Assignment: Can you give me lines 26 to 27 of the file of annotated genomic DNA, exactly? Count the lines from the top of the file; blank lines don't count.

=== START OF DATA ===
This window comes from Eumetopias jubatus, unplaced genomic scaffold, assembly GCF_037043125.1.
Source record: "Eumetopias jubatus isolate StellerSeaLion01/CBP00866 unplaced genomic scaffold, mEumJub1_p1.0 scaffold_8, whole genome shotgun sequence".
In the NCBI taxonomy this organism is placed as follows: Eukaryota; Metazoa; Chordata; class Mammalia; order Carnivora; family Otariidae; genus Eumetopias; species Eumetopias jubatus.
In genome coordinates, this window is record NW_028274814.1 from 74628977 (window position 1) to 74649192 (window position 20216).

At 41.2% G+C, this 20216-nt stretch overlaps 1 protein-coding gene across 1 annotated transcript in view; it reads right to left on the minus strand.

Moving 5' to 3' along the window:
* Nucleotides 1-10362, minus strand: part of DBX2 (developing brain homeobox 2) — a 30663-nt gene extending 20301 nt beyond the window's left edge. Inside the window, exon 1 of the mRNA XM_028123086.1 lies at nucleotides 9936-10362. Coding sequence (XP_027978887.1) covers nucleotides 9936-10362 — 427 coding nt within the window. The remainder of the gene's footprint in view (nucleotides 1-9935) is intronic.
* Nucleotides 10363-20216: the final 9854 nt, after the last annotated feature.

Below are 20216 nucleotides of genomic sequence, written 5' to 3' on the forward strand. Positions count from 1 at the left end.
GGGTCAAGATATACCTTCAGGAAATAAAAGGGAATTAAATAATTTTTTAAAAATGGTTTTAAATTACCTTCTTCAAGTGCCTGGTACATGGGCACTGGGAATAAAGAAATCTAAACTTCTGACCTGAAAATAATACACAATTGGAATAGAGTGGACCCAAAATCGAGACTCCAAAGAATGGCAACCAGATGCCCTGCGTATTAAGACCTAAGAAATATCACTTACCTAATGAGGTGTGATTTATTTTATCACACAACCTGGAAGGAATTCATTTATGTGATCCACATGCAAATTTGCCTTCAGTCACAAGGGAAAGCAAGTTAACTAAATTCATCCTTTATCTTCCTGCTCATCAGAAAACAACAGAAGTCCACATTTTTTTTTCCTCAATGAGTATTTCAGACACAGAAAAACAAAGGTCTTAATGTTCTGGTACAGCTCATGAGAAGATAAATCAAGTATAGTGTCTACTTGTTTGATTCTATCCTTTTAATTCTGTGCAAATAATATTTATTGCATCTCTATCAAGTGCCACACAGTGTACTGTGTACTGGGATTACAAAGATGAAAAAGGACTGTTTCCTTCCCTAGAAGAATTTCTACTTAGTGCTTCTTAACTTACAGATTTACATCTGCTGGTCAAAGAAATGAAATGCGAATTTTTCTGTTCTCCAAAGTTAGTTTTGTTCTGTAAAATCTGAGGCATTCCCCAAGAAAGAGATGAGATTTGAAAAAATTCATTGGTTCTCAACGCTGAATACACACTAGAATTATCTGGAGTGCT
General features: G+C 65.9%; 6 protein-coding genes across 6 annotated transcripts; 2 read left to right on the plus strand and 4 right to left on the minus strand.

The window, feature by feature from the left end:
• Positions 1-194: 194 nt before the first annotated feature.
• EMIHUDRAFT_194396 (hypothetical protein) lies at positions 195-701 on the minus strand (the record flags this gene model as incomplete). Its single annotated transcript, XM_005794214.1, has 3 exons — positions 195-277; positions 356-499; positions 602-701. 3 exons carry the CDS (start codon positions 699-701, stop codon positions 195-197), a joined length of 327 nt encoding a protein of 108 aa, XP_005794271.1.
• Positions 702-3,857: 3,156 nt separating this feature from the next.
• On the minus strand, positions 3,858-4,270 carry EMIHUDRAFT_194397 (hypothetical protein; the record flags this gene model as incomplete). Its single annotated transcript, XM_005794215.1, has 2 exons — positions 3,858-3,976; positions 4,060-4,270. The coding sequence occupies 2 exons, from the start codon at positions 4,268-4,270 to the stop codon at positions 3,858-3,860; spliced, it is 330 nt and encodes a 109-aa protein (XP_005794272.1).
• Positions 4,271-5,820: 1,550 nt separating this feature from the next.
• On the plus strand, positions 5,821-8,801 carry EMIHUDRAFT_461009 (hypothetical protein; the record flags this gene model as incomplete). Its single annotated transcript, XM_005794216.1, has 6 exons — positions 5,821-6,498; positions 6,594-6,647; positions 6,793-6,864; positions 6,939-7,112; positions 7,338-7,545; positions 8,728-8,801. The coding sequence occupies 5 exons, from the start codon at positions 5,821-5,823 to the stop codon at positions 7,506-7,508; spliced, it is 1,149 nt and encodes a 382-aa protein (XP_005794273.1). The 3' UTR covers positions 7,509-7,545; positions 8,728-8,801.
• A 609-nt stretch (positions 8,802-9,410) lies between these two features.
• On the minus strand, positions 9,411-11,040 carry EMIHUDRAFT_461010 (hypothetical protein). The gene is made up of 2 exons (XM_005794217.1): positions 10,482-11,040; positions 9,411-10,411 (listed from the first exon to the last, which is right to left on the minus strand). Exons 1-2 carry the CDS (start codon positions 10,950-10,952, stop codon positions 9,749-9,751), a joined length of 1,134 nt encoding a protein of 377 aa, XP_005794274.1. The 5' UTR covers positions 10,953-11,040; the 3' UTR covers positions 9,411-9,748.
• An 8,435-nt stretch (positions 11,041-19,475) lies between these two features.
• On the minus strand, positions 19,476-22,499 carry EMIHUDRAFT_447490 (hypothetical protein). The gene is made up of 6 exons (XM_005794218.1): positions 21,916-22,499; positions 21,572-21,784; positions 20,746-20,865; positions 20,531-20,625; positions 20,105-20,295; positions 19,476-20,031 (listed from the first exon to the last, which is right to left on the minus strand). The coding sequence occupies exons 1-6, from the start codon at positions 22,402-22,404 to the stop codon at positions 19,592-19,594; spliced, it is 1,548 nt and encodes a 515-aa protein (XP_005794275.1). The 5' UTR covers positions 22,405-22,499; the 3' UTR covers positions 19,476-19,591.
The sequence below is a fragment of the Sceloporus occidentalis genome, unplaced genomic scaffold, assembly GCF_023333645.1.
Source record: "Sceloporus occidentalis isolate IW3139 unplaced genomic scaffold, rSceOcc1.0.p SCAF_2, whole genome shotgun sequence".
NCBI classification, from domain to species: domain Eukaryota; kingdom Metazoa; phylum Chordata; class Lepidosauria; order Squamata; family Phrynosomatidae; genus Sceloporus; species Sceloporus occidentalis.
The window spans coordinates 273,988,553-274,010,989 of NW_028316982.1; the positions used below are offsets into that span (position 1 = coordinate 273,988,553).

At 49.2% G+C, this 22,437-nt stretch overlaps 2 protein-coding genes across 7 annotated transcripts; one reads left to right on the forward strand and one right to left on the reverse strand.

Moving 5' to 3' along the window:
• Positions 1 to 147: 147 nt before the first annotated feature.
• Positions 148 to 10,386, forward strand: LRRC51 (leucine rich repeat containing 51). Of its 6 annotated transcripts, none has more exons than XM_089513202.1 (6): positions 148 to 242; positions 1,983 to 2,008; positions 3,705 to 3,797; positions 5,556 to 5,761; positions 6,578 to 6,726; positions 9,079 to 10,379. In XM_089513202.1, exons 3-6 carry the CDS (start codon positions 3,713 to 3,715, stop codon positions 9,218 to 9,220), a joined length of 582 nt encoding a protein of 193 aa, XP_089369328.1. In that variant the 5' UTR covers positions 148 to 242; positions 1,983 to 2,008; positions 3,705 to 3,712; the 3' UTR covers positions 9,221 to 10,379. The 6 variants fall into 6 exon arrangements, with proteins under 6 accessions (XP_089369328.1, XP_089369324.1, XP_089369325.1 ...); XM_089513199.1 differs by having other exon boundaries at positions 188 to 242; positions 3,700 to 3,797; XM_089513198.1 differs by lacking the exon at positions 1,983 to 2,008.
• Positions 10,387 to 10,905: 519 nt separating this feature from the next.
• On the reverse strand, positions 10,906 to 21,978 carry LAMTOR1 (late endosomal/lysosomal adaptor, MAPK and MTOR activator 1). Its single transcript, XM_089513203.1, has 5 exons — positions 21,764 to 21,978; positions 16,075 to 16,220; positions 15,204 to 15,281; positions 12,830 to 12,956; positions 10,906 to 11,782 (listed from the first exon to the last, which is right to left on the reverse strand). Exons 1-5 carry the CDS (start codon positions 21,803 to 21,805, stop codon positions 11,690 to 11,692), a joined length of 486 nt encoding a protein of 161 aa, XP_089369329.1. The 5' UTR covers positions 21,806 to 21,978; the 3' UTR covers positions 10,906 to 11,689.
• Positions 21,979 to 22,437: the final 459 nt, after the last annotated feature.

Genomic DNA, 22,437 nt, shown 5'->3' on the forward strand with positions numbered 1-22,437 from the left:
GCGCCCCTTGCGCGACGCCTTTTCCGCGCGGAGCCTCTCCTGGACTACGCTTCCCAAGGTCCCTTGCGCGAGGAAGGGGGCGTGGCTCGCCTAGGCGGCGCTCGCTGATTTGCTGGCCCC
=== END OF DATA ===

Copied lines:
The window spans coordinates 273,988,553-274,010,989 of NW_028316982.1; the positions used below are offsets into that span (position 1 = coordinate 273,988,553).

At 49.2% G+C, this 22,437-nt stretch overlaps 2 protein-coding genes across 7 annotated transcripts; one reads left to right on the forward strand and one right to left on the reverse strand.